Going to work should not feel like girding for battle every day. Yet, in some organizations, workplace conflict is so entrenched that employee well-being and productivity are noticeably affected.
And by the time organizational psychologist Rebecca Schalm is called in, healthy competition has often turned cutthroat and the situation has deteriorated beyond the leaders’ ability to manage it in-house.
Dr. Schalm has even been asked to advise business schools on how to help MBA students behave in a more collaborative and collegial manner. “I sometimes get called in to work with a completely dysfunctional MBA team.” As is typically the case in the real world, they don’t get to choose the team they have to work with on term projects and conflicts emerge.
“I go in and do a triage to get them at least to finish the semester together,” said Dr. Schalm, founder and chief executive officer of Vancouver-based Strategic Talent Advisors Inc. and former senior vice-president and chief human resources officer at Finning International Inc.
There is potential for conflict in any workplace – competition for resources, jockeying for a plum assignment, strongly held views, disagreement over a proposed course of action. None of that is inherently bad. But when the conflict becomes destructive, it’s a problem that many of us – CEOs included – don’t always handle particularly well, if at all, Dr. Schalm said.
“I think one of the challenges with why we struggle with conflict is that we often don’t have the skills to be able to get out of it. You have people who avoid getting into conflict because they don’t know how to extricate or resolve the conflict, so they are just busy ignoring [it] … they don’t want to get into an uncomfortable state.”
However, demand for professional development and training in these skills is growing.
A recent webinar on managing workplace conflict, sponsored by Charity Village, attracted more than 3,000 registrants from Canada’s not-for-profit sector. At Calgary’s Mount Royal University, visiting instructor Winston Blake draws students from a wide range of business backgrounds to his course on managing conflict in the workplace. Enrolment has been boosted by the downturn in the energy industry, with an influx of students who feel conflict-management skills will give them more of an edge in a tighter job market.
“I think there is finally that recognition that workplace conflict does damage productivity, there is no question about that. It damages healthy relationships. It’s a real problem when people find themselves in a [work] environment and saying, ‘I don’t want to be here,’” Mr. Blake said in an interview.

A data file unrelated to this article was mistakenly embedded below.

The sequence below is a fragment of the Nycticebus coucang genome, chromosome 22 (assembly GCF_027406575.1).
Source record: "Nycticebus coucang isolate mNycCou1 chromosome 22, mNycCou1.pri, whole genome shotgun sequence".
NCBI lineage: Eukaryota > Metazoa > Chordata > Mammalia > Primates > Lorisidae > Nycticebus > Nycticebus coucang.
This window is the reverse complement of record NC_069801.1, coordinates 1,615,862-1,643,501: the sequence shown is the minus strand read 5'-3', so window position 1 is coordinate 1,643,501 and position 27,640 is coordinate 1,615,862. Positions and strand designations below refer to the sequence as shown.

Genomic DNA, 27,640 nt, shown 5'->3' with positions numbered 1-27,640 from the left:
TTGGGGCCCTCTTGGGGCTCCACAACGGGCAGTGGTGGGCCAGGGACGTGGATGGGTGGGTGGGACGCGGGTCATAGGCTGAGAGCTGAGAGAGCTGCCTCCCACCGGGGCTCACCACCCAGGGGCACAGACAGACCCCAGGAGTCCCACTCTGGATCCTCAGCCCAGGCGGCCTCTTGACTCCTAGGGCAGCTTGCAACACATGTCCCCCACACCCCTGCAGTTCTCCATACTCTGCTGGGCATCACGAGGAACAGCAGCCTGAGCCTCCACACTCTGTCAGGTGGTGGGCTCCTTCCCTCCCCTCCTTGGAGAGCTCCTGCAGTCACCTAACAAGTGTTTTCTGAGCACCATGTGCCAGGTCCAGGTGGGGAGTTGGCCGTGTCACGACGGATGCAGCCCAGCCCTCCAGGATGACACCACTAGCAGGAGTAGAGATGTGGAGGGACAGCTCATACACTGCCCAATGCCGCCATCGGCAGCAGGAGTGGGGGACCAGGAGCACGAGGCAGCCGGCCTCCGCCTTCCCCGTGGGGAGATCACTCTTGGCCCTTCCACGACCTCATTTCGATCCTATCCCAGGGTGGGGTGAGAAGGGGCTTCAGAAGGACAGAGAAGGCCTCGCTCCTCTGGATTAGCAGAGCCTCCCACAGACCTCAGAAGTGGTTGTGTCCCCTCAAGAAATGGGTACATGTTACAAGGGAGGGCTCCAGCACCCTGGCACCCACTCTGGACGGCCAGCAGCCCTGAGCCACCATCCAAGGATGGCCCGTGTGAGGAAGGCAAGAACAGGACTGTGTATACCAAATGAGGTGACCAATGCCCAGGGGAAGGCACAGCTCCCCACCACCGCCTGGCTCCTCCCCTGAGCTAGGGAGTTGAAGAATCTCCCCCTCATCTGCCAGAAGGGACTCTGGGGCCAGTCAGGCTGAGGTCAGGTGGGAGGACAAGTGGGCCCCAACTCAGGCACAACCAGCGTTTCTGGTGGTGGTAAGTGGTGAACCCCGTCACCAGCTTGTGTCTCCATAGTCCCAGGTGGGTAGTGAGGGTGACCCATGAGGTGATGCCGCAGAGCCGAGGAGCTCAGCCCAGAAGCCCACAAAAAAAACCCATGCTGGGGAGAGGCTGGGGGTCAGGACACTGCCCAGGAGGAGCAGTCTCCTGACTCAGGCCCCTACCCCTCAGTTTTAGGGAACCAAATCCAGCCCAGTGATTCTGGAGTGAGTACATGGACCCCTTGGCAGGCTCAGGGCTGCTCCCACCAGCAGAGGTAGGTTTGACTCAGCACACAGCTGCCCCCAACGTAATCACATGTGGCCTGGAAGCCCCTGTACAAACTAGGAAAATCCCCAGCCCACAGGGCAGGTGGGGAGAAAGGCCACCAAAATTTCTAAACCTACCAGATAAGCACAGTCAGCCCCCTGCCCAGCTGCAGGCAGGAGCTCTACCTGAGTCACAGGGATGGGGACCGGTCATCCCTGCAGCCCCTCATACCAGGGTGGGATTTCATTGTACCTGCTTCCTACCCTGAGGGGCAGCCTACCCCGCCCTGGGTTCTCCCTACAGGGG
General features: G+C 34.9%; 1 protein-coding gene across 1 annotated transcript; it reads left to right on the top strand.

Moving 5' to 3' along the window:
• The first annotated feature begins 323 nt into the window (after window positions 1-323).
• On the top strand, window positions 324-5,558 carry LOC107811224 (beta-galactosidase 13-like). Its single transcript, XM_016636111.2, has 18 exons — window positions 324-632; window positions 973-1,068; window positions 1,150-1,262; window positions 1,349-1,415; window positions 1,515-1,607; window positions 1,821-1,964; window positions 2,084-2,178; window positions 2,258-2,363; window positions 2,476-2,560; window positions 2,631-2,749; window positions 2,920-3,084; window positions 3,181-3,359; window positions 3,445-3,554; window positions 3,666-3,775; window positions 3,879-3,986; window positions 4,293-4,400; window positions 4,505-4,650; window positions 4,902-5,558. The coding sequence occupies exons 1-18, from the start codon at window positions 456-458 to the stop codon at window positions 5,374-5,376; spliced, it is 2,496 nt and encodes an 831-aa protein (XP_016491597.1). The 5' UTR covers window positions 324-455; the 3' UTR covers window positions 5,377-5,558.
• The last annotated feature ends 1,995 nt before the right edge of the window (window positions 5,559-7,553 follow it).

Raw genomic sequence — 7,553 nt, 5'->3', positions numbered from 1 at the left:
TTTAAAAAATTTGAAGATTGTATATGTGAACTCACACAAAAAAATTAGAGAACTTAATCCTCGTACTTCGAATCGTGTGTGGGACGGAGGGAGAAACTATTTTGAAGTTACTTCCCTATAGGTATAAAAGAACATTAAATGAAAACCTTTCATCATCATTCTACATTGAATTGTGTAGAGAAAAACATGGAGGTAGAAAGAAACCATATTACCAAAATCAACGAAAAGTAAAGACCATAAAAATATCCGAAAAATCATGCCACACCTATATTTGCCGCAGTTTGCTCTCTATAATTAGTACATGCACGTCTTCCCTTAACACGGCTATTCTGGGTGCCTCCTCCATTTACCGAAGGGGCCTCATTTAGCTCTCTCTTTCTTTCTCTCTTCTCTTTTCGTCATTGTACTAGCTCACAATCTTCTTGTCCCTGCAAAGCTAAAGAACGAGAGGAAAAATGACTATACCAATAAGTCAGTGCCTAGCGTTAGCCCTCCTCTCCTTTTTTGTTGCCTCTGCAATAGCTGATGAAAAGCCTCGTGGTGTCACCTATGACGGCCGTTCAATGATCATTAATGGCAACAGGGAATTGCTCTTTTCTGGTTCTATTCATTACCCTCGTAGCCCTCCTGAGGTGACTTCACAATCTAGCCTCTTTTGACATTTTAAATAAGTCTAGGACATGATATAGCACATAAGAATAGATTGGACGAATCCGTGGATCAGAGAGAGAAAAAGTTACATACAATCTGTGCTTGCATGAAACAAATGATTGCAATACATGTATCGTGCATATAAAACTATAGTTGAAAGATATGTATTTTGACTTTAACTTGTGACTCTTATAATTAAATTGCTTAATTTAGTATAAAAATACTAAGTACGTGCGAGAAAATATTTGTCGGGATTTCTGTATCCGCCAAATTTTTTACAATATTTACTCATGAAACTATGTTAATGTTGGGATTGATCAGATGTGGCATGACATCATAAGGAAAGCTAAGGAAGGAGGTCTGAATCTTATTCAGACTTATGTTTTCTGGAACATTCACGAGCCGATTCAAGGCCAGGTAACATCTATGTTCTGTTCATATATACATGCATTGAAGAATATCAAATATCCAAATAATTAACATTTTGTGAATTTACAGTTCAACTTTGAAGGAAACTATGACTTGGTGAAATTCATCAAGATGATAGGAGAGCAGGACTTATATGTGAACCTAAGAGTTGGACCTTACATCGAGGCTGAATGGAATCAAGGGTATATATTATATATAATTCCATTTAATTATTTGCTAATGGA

Mr. Blake, who also teaches schoolchildren conflict-management skills in his role as executive director of the Restorative Action Program in Saskatoon, said better listening and communication skills – and measured responses rather than knee-jerk reactions – can go a long way to reducing the level of conflict, even in situations where people agree to disagree.
“Understanding the issue or problem doesn’t mean you agree with that [alternate] point of view, or that there is 100-per-cent buy-in,” Mr. Blake said.
“But when you understand it, you now have the ability to say, ‘What am I going to do about it? How am I going to respond? How am I going to deal with this?’”
Workplace coach Eileen Chadnick, guest presenter of the Charity Village webinar, said “anyone in today’s work force can benefit from a robust level of skill, confidence and know-how in dealing with conflict, real or perceived.”
Conflict means different things to different people, said Ms. Chadnick, founder of Toronto-based Big Cheese Coaching and Chadnick Communications. “It could be as benign as an e-mail that came in that appeared to have tone, if you will.”
Or it could more serious – the product of an environment “where we are afraid to speak up, there is too much jockeying, there is a winner and there is a loser.”
However, Ms. Chadnick said she believes a lot of workplace conflict is the unintended result of poor or clumsy communication rather than mean-spiritedness. In today’s fast-paced work world, conversations are often too rushed, which can lead to misunderstandings.
Rather than automatically firing back in response to an apparent attack, Ms. Chadnick suggests that employees at all levels, from the front line to the C-Suite, follow up for clarification if there is any doubt or confusion about what was meant by a comment, memo or workplace development.
It’s about changing the culture “one conversation at a time.”Report Typo/Error
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